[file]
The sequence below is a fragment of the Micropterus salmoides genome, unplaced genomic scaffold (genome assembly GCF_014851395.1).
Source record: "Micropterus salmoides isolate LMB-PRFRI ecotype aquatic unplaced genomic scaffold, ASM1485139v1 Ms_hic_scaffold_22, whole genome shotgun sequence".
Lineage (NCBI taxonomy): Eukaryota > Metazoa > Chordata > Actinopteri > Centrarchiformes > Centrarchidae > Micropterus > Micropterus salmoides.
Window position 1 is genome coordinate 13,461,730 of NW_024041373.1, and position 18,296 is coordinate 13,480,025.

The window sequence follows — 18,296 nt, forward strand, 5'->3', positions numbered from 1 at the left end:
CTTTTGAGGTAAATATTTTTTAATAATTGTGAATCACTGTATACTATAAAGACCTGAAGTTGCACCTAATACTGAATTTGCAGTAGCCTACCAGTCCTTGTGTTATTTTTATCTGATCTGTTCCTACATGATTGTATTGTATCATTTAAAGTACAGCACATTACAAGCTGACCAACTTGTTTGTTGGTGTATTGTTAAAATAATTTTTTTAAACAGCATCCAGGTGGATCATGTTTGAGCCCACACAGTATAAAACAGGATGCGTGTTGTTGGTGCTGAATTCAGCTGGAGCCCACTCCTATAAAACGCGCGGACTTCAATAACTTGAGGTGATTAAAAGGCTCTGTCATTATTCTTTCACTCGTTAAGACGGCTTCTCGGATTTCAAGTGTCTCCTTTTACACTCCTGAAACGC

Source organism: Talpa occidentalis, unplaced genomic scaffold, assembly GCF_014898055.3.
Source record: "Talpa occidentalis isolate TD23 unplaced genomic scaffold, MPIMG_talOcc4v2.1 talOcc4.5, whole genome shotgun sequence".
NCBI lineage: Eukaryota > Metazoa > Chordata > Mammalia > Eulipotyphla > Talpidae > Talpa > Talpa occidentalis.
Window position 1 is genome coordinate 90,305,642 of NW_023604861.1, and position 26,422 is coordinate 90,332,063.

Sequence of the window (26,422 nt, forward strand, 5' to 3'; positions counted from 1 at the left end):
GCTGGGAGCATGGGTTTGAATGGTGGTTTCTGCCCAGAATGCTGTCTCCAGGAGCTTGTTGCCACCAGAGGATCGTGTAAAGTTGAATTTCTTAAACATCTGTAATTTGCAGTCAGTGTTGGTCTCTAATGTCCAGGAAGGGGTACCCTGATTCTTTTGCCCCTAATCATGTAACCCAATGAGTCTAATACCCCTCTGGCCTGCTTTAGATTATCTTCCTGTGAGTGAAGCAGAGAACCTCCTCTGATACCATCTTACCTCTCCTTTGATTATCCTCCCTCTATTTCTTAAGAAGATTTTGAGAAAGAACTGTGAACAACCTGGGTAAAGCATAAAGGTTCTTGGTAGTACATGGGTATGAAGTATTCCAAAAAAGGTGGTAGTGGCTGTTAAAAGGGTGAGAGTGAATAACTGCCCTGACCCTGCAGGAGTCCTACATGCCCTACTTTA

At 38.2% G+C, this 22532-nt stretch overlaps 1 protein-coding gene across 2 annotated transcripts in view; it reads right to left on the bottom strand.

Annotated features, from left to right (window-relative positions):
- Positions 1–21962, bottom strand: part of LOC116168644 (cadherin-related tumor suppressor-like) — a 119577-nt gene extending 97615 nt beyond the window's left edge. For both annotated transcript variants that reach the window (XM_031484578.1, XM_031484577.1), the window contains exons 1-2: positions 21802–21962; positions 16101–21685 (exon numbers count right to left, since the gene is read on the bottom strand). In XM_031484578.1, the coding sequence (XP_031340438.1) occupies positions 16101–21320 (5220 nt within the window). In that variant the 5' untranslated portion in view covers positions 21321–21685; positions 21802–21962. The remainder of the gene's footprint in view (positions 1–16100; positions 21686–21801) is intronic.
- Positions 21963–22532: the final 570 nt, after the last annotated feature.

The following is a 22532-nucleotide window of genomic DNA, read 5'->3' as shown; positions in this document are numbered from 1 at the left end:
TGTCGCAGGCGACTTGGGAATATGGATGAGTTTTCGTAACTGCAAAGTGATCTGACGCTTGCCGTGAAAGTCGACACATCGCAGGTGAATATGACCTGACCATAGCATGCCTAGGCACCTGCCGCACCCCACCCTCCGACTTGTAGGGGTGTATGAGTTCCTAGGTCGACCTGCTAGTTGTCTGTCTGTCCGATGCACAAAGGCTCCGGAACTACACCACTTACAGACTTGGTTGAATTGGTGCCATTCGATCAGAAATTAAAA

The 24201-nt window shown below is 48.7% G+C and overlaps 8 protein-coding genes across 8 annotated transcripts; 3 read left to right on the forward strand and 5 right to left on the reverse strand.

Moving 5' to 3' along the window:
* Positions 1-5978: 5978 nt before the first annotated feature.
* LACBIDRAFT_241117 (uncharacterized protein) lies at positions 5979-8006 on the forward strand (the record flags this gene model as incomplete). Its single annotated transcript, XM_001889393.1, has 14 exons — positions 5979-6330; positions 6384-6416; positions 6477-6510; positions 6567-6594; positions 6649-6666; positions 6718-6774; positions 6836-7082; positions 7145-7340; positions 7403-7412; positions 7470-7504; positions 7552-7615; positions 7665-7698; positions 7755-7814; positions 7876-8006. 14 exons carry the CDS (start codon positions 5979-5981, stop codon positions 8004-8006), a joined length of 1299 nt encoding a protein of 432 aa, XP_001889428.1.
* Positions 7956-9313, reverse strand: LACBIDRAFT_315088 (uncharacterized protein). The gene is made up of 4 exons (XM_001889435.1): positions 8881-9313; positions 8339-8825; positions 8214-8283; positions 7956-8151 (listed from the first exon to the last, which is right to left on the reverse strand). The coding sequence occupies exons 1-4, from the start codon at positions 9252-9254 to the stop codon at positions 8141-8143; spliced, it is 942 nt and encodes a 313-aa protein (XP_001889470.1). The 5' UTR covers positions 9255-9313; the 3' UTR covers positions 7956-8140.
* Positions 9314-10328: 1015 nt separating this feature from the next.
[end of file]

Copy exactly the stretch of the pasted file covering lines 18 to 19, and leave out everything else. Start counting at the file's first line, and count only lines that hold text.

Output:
TGTCGCAGGCGACTTGGGAATATGGATGAGTTTTCGTAACTGCAAAGTGATCTGACGCTTGCCGTGAAAGTCGACACATCGCAGGTGAATATGACCTGACCATAGCATGCCTAGGCACCTGCCGCACCCCACCCTCCGACTTGTAGGGGTGTATGAGTTCCTAGGTCGACCTGCTAGTTGTCTGTCTGTCCGATGCACAAAGGCTCCGGAACTACACCACTTACAGACTTGGTTGAATTGGTGCCATTCGATCAGAAATTAAAA

The 24201-nt window shown below is 48.7% G+C and overlaps 8 protein-coding genes across 8 annotated transcripts; 3 read left to right on the forward strand and 5 right to left on the reverse strand.